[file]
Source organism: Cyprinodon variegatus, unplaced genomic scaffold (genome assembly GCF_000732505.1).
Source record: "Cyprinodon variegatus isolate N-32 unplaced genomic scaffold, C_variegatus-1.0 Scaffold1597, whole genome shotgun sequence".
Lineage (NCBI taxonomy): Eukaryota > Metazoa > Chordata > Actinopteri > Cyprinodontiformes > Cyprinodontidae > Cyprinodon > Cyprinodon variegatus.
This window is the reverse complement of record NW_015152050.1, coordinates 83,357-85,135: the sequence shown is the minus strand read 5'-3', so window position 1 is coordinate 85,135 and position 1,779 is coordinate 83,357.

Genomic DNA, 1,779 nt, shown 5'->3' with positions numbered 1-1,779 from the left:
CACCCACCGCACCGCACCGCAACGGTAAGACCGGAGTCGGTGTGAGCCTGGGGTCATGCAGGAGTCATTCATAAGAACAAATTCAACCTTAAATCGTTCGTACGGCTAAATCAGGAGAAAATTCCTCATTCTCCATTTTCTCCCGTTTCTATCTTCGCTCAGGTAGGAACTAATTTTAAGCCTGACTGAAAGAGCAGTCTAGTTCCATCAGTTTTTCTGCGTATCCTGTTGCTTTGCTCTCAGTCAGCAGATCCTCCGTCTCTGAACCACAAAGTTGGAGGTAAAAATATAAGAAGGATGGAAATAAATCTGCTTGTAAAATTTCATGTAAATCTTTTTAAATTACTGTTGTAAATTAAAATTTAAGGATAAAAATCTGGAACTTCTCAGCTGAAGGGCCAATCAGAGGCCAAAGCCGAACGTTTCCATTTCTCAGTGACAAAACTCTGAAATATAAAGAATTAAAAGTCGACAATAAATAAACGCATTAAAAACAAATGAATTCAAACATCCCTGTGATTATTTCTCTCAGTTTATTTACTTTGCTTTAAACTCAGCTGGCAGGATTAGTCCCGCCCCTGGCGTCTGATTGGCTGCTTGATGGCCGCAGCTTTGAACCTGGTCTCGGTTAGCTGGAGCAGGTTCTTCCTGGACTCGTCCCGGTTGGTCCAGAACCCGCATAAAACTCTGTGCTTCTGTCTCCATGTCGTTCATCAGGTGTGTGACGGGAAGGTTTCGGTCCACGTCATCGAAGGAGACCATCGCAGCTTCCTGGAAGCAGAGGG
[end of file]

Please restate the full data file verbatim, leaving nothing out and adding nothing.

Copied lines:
Source organism: Cyprinodon variegatus, unplaced genomic scaffold (genome assembly GCF_000732505.1).
Source record: "Cyprinodon variegatus isolate N-32 unplaced genomic scaffold, C_variegatus-1.0 Scaffold1597, whole genome shotgun sequence".
Lineage (NCBI taxonomy): Eukaryota > Metazoa > Chordata > Actinopteri > Cyprinodontiformes > Cyprinodontidae > Cyprinodon > Cyprinodon variegatus.
This window is the reverse complement of record NW_015152050.1, coordinates 83,357-85,135: the sequence shown is the minus strand read 5'-3', so window position 1 is coordinate 85,135 and position 1,779 is coordinate 83,357.

Genomic DNA, 1,779 nt, shown 5'->3' with positions numbered 1-1,779 from the left:
CACCCACCGCACCGCACCGCAACGGTAAGACCGGAGTCGGTGTGAGCCTGGGGTCATGCAGGAGTCATTCATAAGAACAAATTCAACCTTAAATCGTTCGTACGGCTAAATCAGGAGAAAATTCCTCATTCTCCATTTTCTCCCGTTTCTATCTTCGCTCAGGTAGGAACTAATTTTAAGCCTGACTGAAAGAGCAGTCTAGTTCCATCAGTTTTTCTGCGTATCCTGTTGCTTTGCTCTCAGTCAGCAGATCCTCCGTCTCTGAACCACAAAGTTGGAGGTAAAAATATAAGAAGGATGGAAATAAATCTGCTTGTAAAATTTCATGTAAATCTTTTTAAATTACTGTTGTAAATTAAAATTTAAGGATAAAAATCTGGAACTTCTCAGCTGAAGGGCCAATCAGAGGCCAAAGCCGAACGTTTCCATTTCTCAGTGACAAAACTCTGAAATATAAAGAATTAAAAGTCGACAATAAATAAACGCATTAAAAACAAATGAATTCAAACATCCCTGTGATTATTTCTCTCAGTTTATTTACTTTGCTTTAAACTCAGCTGGCAGGATTAGTCCCGCCCCTGGCGTCTGATTGGCTGCTTGATGGCCGCAGCTTTGAACCTGGTCTCGGTTAGCTGGAGCAGGTTCTTCCTGGACTCGTCCCGGTTGGTCCAGAACCCGCATAAAACTCTGTGCTTCTGTCTCCATGTCGTTCATCAGGTGTGTGACGGGAAGGTTTCGGTCCACGTCATCGAAGGAGACCATCGCAGCTTCCTGGAAGCAGAGGG